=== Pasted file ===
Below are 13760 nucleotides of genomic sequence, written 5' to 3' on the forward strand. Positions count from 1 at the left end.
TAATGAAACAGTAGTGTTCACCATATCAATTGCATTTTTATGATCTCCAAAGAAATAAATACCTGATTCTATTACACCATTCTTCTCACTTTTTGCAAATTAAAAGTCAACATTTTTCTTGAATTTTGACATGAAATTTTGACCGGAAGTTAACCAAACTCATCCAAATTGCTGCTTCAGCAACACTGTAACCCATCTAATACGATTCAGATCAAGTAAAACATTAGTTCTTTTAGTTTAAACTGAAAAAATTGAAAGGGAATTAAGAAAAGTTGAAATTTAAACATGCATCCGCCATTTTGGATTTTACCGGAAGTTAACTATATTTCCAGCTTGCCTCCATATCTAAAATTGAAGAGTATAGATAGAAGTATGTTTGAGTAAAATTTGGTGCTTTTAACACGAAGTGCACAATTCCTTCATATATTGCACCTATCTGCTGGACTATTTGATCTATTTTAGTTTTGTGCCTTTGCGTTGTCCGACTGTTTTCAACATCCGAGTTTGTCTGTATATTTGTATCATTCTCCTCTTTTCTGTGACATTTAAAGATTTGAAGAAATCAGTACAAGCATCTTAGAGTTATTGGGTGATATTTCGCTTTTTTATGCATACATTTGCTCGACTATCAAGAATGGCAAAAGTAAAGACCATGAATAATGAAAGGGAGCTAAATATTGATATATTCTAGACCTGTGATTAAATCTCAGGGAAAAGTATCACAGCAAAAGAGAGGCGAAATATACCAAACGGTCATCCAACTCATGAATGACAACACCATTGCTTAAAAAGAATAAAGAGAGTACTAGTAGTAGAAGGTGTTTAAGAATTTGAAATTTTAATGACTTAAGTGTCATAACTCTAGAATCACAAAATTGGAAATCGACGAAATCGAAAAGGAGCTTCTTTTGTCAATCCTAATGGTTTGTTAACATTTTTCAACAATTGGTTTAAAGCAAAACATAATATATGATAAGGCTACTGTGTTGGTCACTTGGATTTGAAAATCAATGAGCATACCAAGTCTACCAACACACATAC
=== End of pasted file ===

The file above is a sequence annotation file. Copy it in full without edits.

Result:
Below are 13760 nucleotides of genomic sequence, written 5' to 3' on the forward strand. Positions count from 1 at the left end.
TAATGAAACAGTAGTGTTCACCATATCAATTGCATTTTTATGATCTCCAAAGAAATAAATACCTGATTCTATTACACCATTCTTCTCACTTTTTGCAAATTAAAAGTCAACATTTTTCTTGAATTTTGACATGAAATTTTGACCGGAAGTTAACCAAACTCATCCAAATTGCTGCTTCAGCAACACTGTAACCCATCTAATACGATTCAGATCAAGTAAAACATTAGTTCTTTTAGTTTAAACTGAAAAAATTGAAAGGGAATTAAGAAAAGTTGAAATTTAAACATGCATCCGCCATTTTGGATTTTACCGGAAGTTAACTATATTTCCAGCTTGCCTCCATATCTAAAATTGAAGAGTATAGATAGAAGTATGTTTGAGTAAAATTTGGTGCTTTTAACACGAAGTGCACAATTCCTTCATATATTGCACCTATCTGCTGGACTATTTGATCTATTTTAGTTTTGTGCCTTTGCGTTGTCCGACTGTTTTCAACATCCGAGTTTGTCTGTATATTTGTATCATTCTCCTCTTTTCTGTGACATTTAAAGATTTGAAGAAATCAGTACAAGCATCTTAGAGTTATTGGGTGATATTTCGCTTTTTTATGCATACATTTGCTCGACTATCAAGAATGGCAAAAGTAAAGACCATGAATAATGAAAGGGAGCTAAATATTGATATATTCTAGACCTGTGATTAAATCTCAGGGAAAAGTATCACAGCAAAAGAGAGGCGAAATATACCAAACGGTCATCCAACTCATGAATGACAACACCATTGCTTAAAAAGAATAAAGAGAGTACTAGTAGTAGAAGGTGTTTAAGAATTTGAAATTTTAATGACTTAAGTGTCATAACTCTAGAATCACAAAATTGGAAATCGACGAAATCGAAAAGGAGCTTCTTTTGTCAATCCTAATGGTTTGTTAACATTTTTCAACAATTGGTTTAAAGCAAAACATAATATATGATAAGGCTACTGTGTTGGTCACTTGGATTTGAAAATCAATGAGCATACCAAGTCTACCAACACACATAC